Univision Executive Explains Logic Behind Gizmodo, Jezebel and Deadspin Deletions

A massive Miami transcript.

It was purely business, insists Univision’s chief news officer Isaac Lee.

In the wake of his company’s decision to delete half a dozen posts from several of its newly acquired Gawker Media properties, following protocol outlined in clause VIII of their acquisition’s WGA East contract, Lee welcomed Gizmodo’s J.K. Trotter to Miami on Sunday Sept. 11 for a lengthy discussion. Also in attendance were Jay Grant, currently serving as interim general counsel for the Gawker properties, and David Ford, Fusion’s vice president of marketing and communications. The gargantuan transcript is divided into nine segments, reflecting the fact that at eight points during the conversation, Lee asked to go off-the-record.

Here is a just brief taste of how Lee explains at several different points the decision to delete the Gizmodo, Jezebel and Deadspin articles, which were viewed by Univision as legal liabilities within the complicated framework of bankruptcy:

“I don’t know if we have made any [editorial] judgment whatsoever. The only thing I can tell you is that they [the posts] qualify as a liability. If you’re going into a bankruptcy proceeding in an auction to acquire an asset where the liabilities are worth more than the assets and the commitment that we had with the company was that we were not going to carry on any liabilities from the past so as long as those posts are considered liabilities we could not take them.” …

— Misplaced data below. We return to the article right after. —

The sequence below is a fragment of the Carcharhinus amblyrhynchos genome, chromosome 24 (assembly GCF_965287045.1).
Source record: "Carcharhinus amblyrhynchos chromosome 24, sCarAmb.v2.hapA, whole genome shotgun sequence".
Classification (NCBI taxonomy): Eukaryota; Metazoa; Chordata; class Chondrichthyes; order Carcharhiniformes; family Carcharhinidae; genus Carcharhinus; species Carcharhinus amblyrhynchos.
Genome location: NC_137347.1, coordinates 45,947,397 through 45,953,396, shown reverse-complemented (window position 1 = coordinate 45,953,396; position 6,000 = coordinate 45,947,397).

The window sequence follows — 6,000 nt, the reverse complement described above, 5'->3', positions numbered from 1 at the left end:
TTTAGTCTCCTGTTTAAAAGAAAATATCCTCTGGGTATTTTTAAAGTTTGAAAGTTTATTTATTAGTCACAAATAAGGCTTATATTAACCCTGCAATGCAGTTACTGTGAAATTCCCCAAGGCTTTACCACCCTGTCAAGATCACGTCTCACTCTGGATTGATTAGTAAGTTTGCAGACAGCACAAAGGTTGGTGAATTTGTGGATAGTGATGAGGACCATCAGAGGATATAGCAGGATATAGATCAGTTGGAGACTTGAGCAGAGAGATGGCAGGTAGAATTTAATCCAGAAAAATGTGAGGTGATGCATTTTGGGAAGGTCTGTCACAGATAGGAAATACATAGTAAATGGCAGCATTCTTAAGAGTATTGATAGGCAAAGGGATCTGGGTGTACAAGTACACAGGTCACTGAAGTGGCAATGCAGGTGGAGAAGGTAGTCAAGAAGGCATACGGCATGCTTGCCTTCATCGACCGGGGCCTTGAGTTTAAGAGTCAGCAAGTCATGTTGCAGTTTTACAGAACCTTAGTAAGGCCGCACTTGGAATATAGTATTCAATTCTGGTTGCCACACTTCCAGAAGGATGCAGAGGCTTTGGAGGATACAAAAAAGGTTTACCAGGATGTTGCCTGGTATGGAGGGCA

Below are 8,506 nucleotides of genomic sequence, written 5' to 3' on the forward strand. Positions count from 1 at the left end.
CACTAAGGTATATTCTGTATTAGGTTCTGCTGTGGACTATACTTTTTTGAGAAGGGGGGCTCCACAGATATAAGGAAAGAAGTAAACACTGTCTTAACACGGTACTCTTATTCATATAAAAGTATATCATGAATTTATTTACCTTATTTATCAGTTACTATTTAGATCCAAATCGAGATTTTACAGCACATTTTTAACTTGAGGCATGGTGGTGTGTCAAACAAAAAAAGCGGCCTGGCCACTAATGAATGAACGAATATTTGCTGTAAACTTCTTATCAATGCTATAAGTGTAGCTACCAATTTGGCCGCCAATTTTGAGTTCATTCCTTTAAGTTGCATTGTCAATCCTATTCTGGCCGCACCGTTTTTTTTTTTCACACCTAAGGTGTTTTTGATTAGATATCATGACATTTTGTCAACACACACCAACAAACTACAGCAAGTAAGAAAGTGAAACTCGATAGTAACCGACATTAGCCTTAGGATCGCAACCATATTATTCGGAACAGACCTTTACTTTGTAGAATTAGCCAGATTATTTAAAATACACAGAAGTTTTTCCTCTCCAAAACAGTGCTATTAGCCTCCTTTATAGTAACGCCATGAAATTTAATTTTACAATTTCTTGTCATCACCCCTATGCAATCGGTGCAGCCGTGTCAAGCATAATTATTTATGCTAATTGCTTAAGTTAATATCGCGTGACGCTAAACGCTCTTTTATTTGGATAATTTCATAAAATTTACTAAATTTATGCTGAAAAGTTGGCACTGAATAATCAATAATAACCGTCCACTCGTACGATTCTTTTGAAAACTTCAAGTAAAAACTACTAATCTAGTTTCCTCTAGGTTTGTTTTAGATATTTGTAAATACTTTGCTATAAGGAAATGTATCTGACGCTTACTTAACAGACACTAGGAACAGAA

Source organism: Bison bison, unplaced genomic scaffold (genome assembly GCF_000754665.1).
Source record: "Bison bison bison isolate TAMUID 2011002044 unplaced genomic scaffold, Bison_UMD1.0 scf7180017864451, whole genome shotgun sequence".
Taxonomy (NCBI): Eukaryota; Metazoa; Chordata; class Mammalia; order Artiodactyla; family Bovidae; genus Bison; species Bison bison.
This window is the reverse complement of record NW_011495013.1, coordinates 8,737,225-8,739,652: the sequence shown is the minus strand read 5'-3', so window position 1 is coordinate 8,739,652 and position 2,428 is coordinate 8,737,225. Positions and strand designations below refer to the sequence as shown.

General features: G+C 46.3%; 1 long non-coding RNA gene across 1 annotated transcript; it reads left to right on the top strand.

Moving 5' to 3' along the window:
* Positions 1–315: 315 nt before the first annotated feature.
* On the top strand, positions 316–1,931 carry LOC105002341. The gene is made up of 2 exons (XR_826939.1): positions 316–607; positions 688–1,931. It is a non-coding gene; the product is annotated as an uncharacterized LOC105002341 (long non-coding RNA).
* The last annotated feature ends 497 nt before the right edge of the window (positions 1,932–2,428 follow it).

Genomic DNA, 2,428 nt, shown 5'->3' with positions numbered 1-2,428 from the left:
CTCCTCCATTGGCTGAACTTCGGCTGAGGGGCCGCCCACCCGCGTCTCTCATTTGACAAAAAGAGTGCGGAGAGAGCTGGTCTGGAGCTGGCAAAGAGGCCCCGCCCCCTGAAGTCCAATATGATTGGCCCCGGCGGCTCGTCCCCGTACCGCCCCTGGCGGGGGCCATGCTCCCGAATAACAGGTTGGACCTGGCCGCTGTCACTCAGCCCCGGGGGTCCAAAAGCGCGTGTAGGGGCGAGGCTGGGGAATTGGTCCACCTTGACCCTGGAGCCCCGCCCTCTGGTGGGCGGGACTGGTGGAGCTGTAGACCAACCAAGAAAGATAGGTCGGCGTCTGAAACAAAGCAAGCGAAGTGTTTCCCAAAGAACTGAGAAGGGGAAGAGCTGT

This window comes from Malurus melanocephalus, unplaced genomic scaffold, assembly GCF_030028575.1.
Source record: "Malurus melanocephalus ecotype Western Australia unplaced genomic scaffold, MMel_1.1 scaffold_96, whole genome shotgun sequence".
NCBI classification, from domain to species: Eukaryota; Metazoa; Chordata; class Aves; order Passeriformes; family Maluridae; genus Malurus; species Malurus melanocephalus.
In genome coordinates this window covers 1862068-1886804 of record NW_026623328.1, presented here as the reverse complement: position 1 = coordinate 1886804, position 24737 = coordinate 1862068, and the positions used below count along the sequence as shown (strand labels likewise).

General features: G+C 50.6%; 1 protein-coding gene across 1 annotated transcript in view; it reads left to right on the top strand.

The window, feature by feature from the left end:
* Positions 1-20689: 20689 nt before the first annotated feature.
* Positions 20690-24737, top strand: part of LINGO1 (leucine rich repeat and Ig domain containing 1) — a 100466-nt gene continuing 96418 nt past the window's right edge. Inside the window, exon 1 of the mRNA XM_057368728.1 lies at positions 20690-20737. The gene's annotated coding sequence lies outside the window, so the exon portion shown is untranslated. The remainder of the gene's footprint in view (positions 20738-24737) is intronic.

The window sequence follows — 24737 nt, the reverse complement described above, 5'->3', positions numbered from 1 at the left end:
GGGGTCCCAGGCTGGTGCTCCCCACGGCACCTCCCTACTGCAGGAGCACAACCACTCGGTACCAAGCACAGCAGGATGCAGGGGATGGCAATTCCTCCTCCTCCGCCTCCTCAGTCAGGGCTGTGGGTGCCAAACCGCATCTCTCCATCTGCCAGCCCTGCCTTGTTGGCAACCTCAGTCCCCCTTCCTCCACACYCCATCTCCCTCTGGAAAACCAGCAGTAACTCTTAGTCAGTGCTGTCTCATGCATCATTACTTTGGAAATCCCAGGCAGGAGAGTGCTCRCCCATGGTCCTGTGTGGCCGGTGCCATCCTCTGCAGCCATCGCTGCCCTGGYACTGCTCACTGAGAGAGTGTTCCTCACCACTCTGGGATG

“And the two Univision executives [who voted in favor, against John Cook] were not there giving their opinions. They were just executing a mandate.” …

“This was not a regular transaction. This was not the regular course of business. We acquired The Root and nothing like this happened. We acquired The Onion and nothing like this happened. We acquired Fusion, nothing like this happened. This was a very specific case of a company in bankruptcy where we had to go to an auction at the court and buy the assets. If that wouldn’t be the case, the situation would have been different.” …

“I completely reject that statement [that the deletions run counter to Univision’s declared commitment to honest journalism]. I don’t think that a transaction to acquire and save a valuable company with 100 journalists that are brave and deserve better can be counter to defending honest journalism. And if the price that you have to take for that is not to have the company that is acquiring carry dangerous liabilities to the future, I chose to pay that price and the only way that he [question asker Bryan Menegus] can know how we deal with controversy is how we have dealt with controversy in the past.”

Trotter’s “Very Long Conversation” is endlessly fascinating, with the reporter going on to relay to Lee questions from a number of other Gawker Media colleagues. Read; repeat.